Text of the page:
AAJ: That's interesting; the technology has given this freedom to every would-be musician but maybe a record label is the best place to be after all.
CT: It is, for fringe music. What used to be Indie music now needs the label to get noticed. In an independent market it's harder to get noticed now. I think it's true in all the art forms, like publishing and writing; now, everyone's got a blog. Everyone who can type assumes they're a writer now.
AAJ: In another 10 years the only jobs people will be doing will be writing, making music or doing photography. It could mean the extinction of the human race.
CT: [laughs] Exactly. My wife's a photographer and it's the same deal with that. Now everyone's a photographer.
AAJ: You mentioned Scott Kinsey, and there's a whole raft of tremendous musicians on Nocturnal, quite a few of whom are Abstract Logix recording artists; did you know these guys before starting to make the record?
CT: Some of them, I did. It wasn't a conscious plan to use these people. Ric Fierabracci , who plays bass on most of the tracks, I had worked with on another project where I was writing and producing a guitarist by the name of Ed Degenaro. I was writing really complex stuff for that and Ric's playing was just incredible. We'd never met before but we had a similar work ethic and he was one of the first people I wanted to go to when I started recording this. He had done a record with Steve Tavglione who I've admired for a long time. He gave me Steve's number and I called him and through him Scott Kinsey, and through both of them Gary Novak got involved. Then Kirk Covington got involved because Scott Kinsey said: "You really want him for this track ["Odd Hours"]. He was absolutely right.
George Whitty, I've known for 30 years, and I know Dave Weckl through him. I didn't plan to make this an all-star record, and sometimes those things can really be a mistake. I was conscious of not putting everybody's name on the record cover because I didn't want to market it as "look who I've got playing with me." The truth of the matter is they're all amazing musicians and they all played incredibly for the record, so I was very fortunate.
AAJ: They really play fantastically well. What do you like about Fierabracci's bass playing?
CT: Ric plays bass in a way that I love. He's got incredible technique, great chops, great soloist, but he plays in the rhythm section as a bassist first and foremost. A lot of this music I had originally written for upright bass and he plays fretless in a way that kind of gets that quality. He's got an organic way to his playing that I really love. He wants the music to be right.
AAJ: Whitty only plays on three tracks but he leaves a large impression on the disc.
CT: I knew George back in Berklee and he's just one of the best musicians I've ever met. I have complete trust in his ears and his playing. He was also involved in the mixing of the record. It's great to have that trust. If he says: "I don't think this is quite working" I would really listen. Or if he says "I think this is great," again, I totally trust him.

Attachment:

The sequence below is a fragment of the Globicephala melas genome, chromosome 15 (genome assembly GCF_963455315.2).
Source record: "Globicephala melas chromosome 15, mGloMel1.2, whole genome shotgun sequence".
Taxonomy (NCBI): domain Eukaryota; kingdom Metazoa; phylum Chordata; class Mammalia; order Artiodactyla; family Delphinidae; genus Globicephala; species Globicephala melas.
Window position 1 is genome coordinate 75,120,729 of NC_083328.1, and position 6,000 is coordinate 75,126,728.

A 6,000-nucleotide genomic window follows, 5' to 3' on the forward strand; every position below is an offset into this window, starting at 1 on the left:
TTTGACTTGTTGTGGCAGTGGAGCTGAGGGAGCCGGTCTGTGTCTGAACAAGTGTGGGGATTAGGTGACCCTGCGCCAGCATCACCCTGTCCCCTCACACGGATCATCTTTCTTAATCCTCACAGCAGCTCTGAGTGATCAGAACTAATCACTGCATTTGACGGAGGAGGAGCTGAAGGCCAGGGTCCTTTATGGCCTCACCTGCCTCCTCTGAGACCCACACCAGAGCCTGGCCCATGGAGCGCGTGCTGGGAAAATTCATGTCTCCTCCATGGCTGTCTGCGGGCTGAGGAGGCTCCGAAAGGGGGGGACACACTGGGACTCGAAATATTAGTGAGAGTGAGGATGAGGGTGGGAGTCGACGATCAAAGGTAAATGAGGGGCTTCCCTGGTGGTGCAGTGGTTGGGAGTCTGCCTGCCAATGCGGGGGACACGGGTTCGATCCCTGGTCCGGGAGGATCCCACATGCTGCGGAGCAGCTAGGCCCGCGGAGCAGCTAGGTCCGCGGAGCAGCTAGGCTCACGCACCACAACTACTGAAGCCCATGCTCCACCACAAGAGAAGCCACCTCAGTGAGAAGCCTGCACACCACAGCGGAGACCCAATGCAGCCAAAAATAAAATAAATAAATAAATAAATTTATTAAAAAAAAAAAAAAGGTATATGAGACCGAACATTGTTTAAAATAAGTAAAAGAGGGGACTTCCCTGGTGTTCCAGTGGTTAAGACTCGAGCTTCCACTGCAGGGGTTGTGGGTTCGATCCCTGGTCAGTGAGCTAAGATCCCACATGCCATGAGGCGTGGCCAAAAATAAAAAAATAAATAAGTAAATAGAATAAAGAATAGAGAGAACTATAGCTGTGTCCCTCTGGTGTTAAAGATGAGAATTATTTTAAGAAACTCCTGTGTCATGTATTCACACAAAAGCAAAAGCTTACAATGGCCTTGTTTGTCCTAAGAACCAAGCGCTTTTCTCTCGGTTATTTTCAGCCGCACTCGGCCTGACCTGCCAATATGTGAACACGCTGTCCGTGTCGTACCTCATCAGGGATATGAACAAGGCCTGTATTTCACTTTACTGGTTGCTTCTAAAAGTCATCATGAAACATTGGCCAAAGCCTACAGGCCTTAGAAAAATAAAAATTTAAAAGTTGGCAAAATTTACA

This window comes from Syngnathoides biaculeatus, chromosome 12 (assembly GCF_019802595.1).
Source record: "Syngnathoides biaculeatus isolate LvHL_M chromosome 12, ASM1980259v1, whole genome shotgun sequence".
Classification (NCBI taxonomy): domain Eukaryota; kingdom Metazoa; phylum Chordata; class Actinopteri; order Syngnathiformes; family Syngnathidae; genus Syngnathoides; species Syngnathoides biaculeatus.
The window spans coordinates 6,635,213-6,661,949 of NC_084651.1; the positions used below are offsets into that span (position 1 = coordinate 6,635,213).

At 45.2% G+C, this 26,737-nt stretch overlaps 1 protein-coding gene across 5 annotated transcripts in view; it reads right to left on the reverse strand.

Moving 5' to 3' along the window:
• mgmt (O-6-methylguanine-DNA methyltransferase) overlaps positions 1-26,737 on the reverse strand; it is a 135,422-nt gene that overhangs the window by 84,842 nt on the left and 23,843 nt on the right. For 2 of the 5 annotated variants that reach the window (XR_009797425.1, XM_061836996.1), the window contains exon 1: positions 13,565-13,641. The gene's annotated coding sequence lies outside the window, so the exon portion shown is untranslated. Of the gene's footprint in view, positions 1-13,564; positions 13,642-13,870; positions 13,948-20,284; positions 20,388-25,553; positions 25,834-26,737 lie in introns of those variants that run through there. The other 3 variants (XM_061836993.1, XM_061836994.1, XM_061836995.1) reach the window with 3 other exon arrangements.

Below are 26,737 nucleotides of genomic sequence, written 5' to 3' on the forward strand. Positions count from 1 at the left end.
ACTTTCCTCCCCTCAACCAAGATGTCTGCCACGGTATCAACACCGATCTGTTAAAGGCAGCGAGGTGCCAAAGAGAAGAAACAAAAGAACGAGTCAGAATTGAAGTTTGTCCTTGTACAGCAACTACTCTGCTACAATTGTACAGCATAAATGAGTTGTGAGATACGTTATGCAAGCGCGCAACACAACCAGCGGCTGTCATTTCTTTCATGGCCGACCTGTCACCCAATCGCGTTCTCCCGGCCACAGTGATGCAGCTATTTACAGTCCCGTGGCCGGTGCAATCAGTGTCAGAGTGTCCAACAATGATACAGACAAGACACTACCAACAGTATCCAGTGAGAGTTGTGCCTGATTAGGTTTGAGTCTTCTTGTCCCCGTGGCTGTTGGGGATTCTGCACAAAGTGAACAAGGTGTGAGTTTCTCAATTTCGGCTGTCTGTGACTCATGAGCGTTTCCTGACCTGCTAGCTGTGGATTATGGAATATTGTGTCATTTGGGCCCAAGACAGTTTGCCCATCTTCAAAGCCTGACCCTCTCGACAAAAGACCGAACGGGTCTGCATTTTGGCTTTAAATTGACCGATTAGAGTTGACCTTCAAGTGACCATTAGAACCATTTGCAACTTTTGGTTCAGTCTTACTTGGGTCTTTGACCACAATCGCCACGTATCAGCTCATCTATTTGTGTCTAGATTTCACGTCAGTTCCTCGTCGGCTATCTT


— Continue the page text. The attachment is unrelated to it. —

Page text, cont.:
AAJ: Tavaglione plays out of his skin on this album.
CT: He's amazing. As a matter of fact we're in the process of gearing up to do a record together as co-leaders because we enjoyed working together so much. He's got great lyricism and a melodic quality I just love. He's really dedicated to doing a great job and he just has such personality and vibe that he brings into the music. Plus he plays EWI along with bass clarinet and all the saxophones; he's a consummate professional.
AAJ: His EWI playing on the composition "Here to There" sounds like a harmonica. It could almost be Toots Thielemans; he brings out quite a unique tone from that instrument.
CT: Yeah, he's got an incredible touch on the EWI. I think I first heard him use that on a ballad on a [bassist] Gary Willis record. I thought it was real harmonica because it's a breath-controlled instrument it has that same kind of attack. His lyricism really shines through.
AAJ: There are quite a lot of programmed voices on Nocturnal; what were you after?
CT: There's some African voices, some Indian, some Tibetan voices.; it's something I kind of hear and I like to add in as a texture. [keyboardist/composer] Joe Zawinul was a big influence in this direction. It's something I try not to use in a gratuitous way. There is also a lot of spoken voice in there from old TV shows and old movies and radio broadcasts. It's just something I hear. I collect different samples and I kind of hear a spot for it, most often as texture. When it's a melodic piece it's something to orchestrate around, something to push the music in a different direction.
AAJ: You talked before about being a musician first and a guitarist second, and that seems to be the order overall on Nocturnal; the solos are generally quite succinct. What dictated the degree of improvisation?
CT: I kept the solos short to a degree, mainly for myself, because I'm composing and I don't want to have five minutes of soloing surrounded by 30 seconds of writing on either side. I wanted the improvisation to seep into the composed part so you don't really notice the transition.
AAJ: The process seems to be one of subtly unfolding contrasts; how do you see it?